Sunday, April 18, 2010

Walking the Word

Tejiendo la palabra desde los pueblos para pueblos
[ 04/27/2010] [ ] [ Autor: Tejido de Comunicación - ACIN]

Desde el pasado viernes 23 de abril de 2010, arribaron a la sede del Tejido de Comunicación en Santander de Quilichao, representantes de diferentes regiones del país para participar del primer encuentro de la Escuela de Comunicación desde norte del Cauca. Espacio de formación y capacitación que se realiza en la vereda el Guavito, Resguardo de López Adentro Caloto.

Cabe resaltar la integralidad étnica representada en esta escuela, con amplia participación de afros, campesinos, mestizos, urbanos y diferentes pueblos indígenas provenientes de Casanare, Antioquia, Valle del Cauca, Nariño, Huila, Cundinamarca y Cauca.

Además participan medios de comunicación como: Red Juvenil y Colectivo de Investigadores Independientes Ayahuasca, de Medellín; Colectivo de Investigación Minga de Pensamiento y Colectivo de Comunicación Popular el Andarín, de Cali; Red de Comunicación Alternativa de Manizales: y Colectivo Contracultura Bella Ciao de Bogotá.

Bajo el slogan, “Escuela de Comunicación para la conciencia crítica y la defensa integral de la vida y del territorio”, empezó el trabajo colectivo desde la comunicación. Con la presentación de todos los participantes, el intercambio de la experiencia del Tejido de Comunicación y la conformación de grupos de trabajo, se entró en confianza la mañana del sábado. Usando escarapelas de diferentes colores, se organizaron los cerca de 150 participantes, en 10 grupos de trabajo. Esta fue una manera práctica de integrar todo el personal de manera fácil y participativa.

Estos grupos realizaron su primer trabajo con un ejercicio de análisis y de reflexión, con el propósito de discutir las diferentes problemáticas sociales que viven en cada territorio. Entre ellos se identificaron muchas falencias sociales que vienen desarraigando a los pueblos en Colombia. Pero también, problemáticas como la ley de aguas, la explotación petrolera, el desplazamiento forzado, el narcotráfico, las masacres, y las contradicciones internas y entre organizaciones. Además, una de las más graves, como es la contaminación del planeta por medio de los megaproyectos que vienen implementando las transnacionales y los gobiernos de las grandes potencias del mundo.

Al mismo tiempo, algunas autoridades indígenas del cabildo local, de Tacueyó y de la Consejería ACIN, se acercaron para dar el saludo de bienvenida a los visitantes y manifestaron su alegría por haber tomado la iniciativa de formarse para retomar las riendas de la comunicación alternativa de los pueblos, al mismo tiempo estas autoridades hicieron las recomendaciones pertinentes para que la escuela siga adelante.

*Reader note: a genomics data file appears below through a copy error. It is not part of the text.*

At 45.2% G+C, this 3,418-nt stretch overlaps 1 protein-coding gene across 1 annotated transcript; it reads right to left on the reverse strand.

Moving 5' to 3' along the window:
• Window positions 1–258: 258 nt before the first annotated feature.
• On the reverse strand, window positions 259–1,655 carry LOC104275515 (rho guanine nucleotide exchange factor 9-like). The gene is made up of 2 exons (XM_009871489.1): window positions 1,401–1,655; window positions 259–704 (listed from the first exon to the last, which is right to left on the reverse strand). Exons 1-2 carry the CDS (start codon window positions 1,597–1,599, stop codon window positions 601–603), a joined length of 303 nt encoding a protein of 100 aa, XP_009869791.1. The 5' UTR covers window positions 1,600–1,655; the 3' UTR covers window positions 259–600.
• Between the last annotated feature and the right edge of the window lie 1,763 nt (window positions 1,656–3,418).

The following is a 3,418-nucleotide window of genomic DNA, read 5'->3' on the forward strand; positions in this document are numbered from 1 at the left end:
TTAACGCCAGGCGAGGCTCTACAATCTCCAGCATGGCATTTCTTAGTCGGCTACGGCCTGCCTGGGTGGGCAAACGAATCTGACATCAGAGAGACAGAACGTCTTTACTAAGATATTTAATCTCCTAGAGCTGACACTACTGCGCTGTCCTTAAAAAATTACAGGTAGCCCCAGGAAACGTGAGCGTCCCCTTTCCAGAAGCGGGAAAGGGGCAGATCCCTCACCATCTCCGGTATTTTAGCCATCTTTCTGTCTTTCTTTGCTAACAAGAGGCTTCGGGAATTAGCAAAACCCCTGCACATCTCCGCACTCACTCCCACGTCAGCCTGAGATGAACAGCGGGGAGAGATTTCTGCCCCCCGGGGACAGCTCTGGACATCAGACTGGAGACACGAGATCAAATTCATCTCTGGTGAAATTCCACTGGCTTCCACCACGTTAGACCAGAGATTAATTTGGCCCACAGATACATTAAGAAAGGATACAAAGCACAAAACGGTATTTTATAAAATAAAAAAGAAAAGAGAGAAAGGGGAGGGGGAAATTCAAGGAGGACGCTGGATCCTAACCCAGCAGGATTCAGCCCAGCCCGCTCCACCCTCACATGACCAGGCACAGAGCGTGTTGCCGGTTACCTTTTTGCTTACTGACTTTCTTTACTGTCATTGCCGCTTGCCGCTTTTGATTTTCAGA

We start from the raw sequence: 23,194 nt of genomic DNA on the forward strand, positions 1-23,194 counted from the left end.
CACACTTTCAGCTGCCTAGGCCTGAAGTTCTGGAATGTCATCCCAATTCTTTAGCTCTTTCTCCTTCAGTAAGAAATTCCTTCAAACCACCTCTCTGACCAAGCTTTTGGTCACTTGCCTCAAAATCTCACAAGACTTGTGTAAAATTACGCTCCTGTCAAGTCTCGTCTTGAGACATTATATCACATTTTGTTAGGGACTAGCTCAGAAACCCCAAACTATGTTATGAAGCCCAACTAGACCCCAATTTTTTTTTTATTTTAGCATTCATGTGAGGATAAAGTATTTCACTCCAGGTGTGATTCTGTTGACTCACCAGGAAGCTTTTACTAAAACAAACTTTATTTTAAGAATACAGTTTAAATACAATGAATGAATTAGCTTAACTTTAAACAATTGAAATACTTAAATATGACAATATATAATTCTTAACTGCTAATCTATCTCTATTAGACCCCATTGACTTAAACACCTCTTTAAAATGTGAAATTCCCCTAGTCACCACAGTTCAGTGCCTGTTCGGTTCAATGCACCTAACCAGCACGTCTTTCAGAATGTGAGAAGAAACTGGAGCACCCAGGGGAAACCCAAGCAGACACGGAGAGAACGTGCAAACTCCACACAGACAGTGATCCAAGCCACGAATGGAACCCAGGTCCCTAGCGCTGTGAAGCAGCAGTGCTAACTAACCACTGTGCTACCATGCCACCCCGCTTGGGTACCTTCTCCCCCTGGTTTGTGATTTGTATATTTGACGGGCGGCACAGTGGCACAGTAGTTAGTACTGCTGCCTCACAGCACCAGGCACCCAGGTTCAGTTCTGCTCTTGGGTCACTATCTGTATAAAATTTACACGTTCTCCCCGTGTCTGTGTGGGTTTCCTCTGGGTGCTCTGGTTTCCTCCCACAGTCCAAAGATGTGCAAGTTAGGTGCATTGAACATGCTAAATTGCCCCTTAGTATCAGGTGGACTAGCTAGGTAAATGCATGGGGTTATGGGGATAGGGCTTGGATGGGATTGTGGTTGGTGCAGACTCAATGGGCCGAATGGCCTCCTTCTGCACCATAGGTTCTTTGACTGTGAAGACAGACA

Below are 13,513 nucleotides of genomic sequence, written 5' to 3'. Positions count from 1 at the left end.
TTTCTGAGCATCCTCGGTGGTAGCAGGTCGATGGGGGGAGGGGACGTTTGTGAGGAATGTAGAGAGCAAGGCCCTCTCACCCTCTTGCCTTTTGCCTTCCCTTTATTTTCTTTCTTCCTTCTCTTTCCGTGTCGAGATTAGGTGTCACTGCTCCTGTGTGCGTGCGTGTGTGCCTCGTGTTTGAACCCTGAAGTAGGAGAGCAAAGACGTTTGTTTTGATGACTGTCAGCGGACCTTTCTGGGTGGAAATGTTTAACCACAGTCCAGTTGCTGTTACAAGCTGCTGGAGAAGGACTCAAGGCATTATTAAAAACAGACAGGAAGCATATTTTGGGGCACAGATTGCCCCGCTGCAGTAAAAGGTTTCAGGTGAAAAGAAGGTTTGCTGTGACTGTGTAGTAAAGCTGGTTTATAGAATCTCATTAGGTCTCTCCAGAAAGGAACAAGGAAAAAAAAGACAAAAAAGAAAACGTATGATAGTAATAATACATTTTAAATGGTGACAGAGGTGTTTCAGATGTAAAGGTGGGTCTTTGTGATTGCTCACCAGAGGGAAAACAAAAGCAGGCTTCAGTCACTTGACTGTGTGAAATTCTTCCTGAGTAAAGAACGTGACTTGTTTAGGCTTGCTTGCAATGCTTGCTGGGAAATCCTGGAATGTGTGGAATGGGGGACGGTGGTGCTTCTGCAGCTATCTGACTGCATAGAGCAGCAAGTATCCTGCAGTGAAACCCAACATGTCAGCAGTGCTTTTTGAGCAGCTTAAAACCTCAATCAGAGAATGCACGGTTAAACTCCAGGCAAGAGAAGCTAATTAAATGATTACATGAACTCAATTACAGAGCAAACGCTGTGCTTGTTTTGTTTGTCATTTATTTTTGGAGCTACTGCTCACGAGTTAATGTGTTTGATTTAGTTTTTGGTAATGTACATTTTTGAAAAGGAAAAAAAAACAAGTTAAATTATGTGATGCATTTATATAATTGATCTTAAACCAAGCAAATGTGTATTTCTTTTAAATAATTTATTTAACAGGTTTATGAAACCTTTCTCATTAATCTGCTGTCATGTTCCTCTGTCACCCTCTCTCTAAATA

“Es muy interesante que en un futuro muy cercano sean nuestros mismos jóvenes quienes lideren este proceso organizativo, que hoy por hoy, necesita de gente capacitada con claridades políticas. Es por eso que esta escuela no debe desfallecer, hay que trabajar con mucho ánimo para que al finalizar de esta capacitación terminen todos sin que nadie se quede en el camino. Es hora de demostrar que somos capaces de hacer comunicación desde el pueblo y para el pueblo”. Estas fueron las palabras enérgicas del consejero de comunicación de la ACIN, Freddy Guevara.

Las temáticas de esta escuela han tenido expositores muy importantes del movimiento indígena, de los afrocolombianos, de los campesinos y de los urbanos, quienes han hablado de la historia de sus procesos organizativos de Colombia. De igual forma, desde el inicio de este espacio de intercambio ha quedado claro que los medios de comunicación son instrumentos para apropiar y transformar según el contexto, las necesidades y las políticas de los pueblos.

Así se siguen desarrollando con mucho entusiasmo y expectativa las jornadas de trabajo, y se esperara continuar con el trabajo comunicativo desde el tejer de la palabra con otros pensamientos.

Friday, April 16, 2010

El Teatro Indigena de la Sierra Tarahumara

Chihuahua, Mexico
El Teatro Indigena de la Sierra Tarahumara is a small puppet theatre company located in the southernmost extension of the rocky mountains inhabited by the Raramuri Indians. The company is comprised of young indigenous men and women who did not finish school and are transitioning into adulthood. El Teatro travels from community to community, giving one week workshops in different regions of the mountains, providing an opportunity for young people from surrounding areas to gather and participate in the event.
El Teatro is organized by Teresa Camou Guerrero and core members of the current company; together they decide which local issues to address in their work, which often involves the incorporation of local legends and the creation of new songs written and performed by the company. The scripts are collectively written. El Teatro has utilized cantastoria in their performances since their founding. In 2003 the Center of Support for Indigenous Missions invited el Teatro to make a show during their national conference in Mexico City, on the theme of the importance of native corn in our communities. “La Historia Del Sunuco” deals with the contamination of native corn in the Northern indigenous regions of Mexico by the introduction of genetically modified seed. El Teatro Indígena de la Sierra Tarahumara, have performed this cantastoria in Mexico City, Chihuahua, Tijuana and all around the Sierra Tarahumara for many years. The word Sunuco comes from the Raramuri language that means native corn.